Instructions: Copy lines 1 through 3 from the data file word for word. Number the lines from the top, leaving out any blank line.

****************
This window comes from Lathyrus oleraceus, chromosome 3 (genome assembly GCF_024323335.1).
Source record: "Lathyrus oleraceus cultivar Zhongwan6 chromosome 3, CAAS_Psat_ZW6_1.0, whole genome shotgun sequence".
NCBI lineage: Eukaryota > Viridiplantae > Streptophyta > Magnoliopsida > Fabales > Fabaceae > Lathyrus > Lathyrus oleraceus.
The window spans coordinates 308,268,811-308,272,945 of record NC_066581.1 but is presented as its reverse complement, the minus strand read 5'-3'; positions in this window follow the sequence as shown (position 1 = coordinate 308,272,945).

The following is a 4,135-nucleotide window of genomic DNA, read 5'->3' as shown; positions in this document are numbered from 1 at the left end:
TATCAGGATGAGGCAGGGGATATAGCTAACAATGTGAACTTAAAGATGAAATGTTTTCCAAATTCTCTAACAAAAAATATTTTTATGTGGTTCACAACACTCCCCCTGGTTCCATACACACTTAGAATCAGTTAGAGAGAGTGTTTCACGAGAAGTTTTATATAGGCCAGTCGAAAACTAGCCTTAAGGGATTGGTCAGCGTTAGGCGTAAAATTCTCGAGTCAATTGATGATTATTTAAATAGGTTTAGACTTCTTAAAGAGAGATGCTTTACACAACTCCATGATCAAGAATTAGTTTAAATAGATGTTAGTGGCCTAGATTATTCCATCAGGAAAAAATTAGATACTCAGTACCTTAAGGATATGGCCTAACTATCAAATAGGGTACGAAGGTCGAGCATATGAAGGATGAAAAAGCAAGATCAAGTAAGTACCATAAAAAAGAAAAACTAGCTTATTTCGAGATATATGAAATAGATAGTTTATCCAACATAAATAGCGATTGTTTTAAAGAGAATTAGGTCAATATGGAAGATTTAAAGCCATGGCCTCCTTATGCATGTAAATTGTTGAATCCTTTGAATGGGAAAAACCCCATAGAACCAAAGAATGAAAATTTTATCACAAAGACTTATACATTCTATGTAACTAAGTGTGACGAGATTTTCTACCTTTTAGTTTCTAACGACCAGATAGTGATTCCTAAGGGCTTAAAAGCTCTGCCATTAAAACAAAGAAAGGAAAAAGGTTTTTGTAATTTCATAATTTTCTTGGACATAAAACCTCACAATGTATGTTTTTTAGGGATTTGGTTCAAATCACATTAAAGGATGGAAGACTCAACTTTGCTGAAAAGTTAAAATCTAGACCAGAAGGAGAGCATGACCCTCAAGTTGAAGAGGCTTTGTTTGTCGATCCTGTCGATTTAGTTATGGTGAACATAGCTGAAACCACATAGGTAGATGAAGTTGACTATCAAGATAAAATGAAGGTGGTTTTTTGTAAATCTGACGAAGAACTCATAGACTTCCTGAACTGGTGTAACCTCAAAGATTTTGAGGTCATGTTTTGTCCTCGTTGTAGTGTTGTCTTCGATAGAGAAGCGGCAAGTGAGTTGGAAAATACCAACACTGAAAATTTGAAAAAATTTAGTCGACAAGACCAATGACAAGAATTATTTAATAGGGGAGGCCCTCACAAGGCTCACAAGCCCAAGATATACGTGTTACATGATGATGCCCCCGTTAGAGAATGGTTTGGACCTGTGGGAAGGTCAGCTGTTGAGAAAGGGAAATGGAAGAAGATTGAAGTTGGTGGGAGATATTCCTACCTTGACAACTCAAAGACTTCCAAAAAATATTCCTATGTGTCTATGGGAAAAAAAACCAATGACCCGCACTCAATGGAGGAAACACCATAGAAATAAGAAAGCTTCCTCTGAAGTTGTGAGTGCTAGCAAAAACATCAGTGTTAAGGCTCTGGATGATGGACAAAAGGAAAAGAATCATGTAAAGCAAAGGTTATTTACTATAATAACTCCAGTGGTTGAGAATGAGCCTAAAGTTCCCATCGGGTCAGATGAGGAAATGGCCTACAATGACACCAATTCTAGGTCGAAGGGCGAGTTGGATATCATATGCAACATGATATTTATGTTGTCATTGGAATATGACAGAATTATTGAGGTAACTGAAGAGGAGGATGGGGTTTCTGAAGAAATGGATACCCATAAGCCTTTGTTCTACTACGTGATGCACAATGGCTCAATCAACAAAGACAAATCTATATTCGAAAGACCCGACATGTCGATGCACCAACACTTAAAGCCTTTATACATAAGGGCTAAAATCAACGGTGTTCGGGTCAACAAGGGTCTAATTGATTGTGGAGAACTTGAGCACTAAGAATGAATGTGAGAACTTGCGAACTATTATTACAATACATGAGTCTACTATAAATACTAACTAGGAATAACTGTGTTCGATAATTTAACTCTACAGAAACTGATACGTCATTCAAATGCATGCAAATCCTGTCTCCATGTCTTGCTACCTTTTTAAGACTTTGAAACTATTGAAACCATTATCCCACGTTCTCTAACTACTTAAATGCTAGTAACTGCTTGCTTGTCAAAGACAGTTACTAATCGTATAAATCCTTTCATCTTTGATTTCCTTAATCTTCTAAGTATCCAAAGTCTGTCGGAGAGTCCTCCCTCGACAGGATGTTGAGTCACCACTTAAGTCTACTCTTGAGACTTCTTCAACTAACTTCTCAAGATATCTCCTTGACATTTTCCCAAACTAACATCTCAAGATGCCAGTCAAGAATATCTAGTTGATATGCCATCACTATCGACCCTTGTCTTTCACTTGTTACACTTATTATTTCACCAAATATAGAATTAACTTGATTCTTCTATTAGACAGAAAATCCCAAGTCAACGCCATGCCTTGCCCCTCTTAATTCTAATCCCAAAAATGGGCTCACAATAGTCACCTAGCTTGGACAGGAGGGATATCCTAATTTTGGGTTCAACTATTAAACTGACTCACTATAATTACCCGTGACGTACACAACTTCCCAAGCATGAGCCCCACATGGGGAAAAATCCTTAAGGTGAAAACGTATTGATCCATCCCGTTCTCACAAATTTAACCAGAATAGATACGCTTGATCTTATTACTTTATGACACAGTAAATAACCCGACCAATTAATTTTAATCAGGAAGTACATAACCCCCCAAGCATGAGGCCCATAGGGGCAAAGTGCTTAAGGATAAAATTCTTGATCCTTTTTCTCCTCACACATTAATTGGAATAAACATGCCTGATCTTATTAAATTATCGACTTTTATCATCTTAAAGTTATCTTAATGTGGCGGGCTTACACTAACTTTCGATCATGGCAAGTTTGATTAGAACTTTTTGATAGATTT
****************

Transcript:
This window comes from Lathyrus oleraceus, chromosome 3 (genome assembly GCF_024323335.1).
Source record: "Lathyrus oleraceus cultivar Zhongwan6 chromosome 3, CAAS_Psat_ZW6_1.0, whole genome shotgun sequence".
NCBI lineage: Eukaryota > Viridiplantae > Streptophyta > Magnoliopsida > Fabales > Fabaceae > Lathyrus > Lathyrus oleraceus.